The 20%: Women in Engineering Part 2

We want to give credit to the women at our firm that faced staggering odds to be where they are today. While statistics don’t lie, they also do very little to tell a story. In our 3-part series, we want to give you the personal perspectives of our female engineers to see just how difficult their journey was (and the successes they had along the way) and showcase their tenacity and grit.

If You’re a Woman Engineer, You’ve Beaten the Odds

Let’s cut to the chase and take a look at some sobering statistics concerning women and the engineering industry. As of 2014, only 7.9% of the first-year STEM students studying in American universities were female.

Of that group, over 32% decided to switch their major at some point. However, things are looking better at the university level as more and more programs are being created that introduce STEM to young women before college. Because of these efforts, the percentage of doctoral engineering degrees awarded to women has increased from 11.6% in 1995 to 22.2% in 2012. [source]

One statistic speaks to the persistence of female engineers: overwhelmingly, many more female engineers pursue a graduate degree compared to their male undergrads. [source]

We’re pleased that Susannah Campbell, Environmental Manager, and Kim Morris, Civil Designer beat the odds and made a successful career out of engineering. We asked them to tell some of their stories.

Susannah Campbell, Environmental Manager

“I’m under no illusion that this field is anything but male dominated. Coming to terms with that simple fact is, perhaps, the first step toward carving out success as a woman in engineering. I don’t think I’m wrong when I say chances are a man can enter a room and assume he’ll receive respect from his colleagues. A woman has to work to earn it. While I don’t think that’s right, I think it’s made me a thick-skinned, hardworking person.

When I was in engineering school, I was the only female in my graduating class for mechanical engineers. Do you know how hard it is to earn a degree in engineering? Now think about the increased challenge when none of your peers are your gender. You can relate to the guys in some way but, at the end of the day, you still feel like you’re all alone in your pursuit. Now that STEM has gained a foothold in high schools across the country, I’m happy to see more and more women pursuing my degree. I will tell anyone; engineering is not inherently male or female, it’s simply comprised of people that receive the most support and the most opportunities. Finally, we’re seeing that imbalance shift a little.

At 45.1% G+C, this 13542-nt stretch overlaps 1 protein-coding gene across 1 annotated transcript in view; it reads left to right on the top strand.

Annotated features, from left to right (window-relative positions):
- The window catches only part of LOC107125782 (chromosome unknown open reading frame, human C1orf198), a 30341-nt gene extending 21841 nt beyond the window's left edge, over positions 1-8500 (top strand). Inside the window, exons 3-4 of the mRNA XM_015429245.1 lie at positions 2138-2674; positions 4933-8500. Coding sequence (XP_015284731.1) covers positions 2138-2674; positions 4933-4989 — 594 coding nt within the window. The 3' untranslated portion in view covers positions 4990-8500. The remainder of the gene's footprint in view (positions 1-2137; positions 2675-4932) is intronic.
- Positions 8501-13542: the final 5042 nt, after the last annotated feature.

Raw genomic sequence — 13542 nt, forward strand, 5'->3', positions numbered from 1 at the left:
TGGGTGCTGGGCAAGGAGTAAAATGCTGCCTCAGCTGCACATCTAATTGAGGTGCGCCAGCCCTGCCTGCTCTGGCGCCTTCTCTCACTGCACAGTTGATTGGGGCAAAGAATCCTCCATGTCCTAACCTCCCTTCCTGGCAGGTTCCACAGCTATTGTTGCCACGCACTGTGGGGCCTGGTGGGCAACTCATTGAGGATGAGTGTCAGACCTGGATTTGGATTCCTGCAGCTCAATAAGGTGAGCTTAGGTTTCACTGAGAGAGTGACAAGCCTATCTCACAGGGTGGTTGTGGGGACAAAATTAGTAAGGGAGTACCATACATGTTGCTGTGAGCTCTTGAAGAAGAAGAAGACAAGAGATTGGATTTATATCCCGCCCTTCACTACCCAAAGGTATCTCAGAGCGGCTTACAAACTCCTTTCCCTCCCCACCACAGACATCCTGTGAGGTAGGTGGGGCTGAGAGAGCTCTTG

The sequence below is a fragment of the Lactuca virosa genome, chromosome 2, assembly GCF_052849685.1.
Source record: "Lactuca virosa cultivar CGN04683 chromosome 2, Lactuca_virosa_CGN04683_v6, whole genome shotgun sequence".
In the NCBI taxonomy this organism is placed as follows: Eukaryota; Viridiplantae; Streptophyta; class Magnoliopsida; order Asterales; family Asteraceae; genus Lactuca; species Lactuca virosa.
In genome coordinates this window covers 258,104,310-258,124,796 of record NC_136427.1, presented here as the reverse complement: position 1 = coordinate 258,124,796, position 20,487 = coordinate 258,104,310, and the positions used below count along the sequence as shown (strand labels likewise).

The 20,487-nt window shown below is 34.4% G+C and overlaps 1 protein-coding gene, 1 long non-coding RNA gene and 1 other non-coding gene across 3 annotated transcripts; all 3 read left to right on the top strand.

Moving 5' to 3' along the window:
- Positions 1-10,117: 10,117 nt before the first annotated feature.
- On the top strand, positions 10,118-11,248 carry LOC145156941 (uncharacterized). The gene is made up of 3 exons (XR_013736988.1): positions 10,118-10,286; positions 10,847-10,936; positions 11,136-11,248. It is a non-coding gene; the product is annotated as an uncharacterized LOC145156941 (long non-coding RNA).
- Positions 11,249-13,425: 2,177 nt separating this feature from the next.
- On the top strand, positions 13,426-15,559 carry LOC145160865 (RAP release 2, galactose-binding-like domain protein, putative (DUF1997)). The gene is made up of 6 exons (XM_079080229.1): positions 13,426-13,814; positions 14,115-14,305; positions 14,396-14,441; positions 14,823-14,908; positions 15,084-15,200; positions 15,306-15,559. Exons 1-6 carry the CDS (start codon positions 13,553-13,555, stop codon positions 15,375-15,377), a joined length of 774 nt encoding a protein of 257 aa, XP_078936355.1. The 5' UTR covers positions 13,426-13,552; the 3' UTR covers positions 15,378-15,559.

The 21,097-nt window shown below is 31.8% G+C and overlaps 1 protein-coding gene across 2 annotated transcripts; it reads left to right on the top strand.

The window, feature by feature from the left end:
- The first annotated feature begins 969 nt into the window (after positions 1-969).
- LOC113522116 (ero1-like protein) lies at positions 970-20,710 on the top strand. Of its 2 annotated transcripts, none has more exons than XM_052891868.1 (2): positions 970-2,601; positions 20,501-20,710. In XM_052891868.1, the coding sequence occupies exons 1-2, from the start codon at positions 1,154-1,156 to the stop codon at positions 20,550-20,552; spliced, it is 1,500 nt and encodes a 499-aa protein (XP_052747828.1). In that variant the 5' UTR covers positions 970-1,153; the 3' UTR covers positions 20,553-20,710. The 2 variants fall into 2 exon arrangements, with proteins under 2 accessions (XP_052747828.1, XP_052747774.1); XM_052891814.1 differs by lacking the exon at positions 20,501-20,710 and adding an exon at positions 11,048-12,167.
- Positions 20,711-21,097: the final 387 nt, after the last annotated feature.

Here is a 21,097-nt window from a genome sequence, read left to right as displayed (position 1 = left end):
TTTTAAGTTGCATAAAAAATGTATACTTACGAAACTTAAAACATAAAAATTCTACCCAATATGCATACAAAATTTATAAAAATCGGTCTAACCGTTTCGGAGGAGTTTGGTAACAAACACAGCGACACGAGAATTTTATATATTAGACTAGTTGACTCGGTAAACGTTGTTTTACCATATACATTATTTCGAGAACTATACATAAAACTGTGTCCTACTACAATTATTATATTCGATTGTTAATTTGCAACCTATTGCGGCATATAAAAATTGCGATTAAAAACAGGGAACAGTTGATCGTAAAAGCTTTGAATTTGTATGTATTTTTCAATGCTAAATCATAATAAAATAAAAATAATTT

One of my fondest success stories is wrapped in frustration, as they often are. There was an instance where a client from another firm didn’t feel the need to work with me directly even though I was the point person on their project. Instead, they’d send their communications to my male coworker, who had very little to do with that project.  Once I spotted that pattern, I tactfully steered the client back to me. I proved to them that I was the direct contact who they wanted to talk to and we finished the project successfully. Afterward, they apologized to me for assuming my coworker was project lead.

Kim Morris, Civil Designer

I mirror Susannah in a lot of ways. I’ve found that respect is often not given freely and is often hard-won from university to the job itself. However, if you were to look at finished engineering work you’d have no ability to assign a gender to whoever designed it. Women are as important as men in engineering; it’s that simple.

My greatest success comes from being hired straight out of college. That’s an accomplishment in and of itself. However, I went to school for mechanical design and was hired for a civil/transportation drafting job. The two schools of engineering are adjacent but unique, so I was flattered that my overall engineering abilities were strong enough to jump proficiencies like that.

Most of all, I was encouraged and believed in by my project manager. I feel like he was the one that set me on my path of pushing forwarding and believing in myself to accomplish every task put before me. And still today with BFW/Macum, I feel that same level of support from leadership.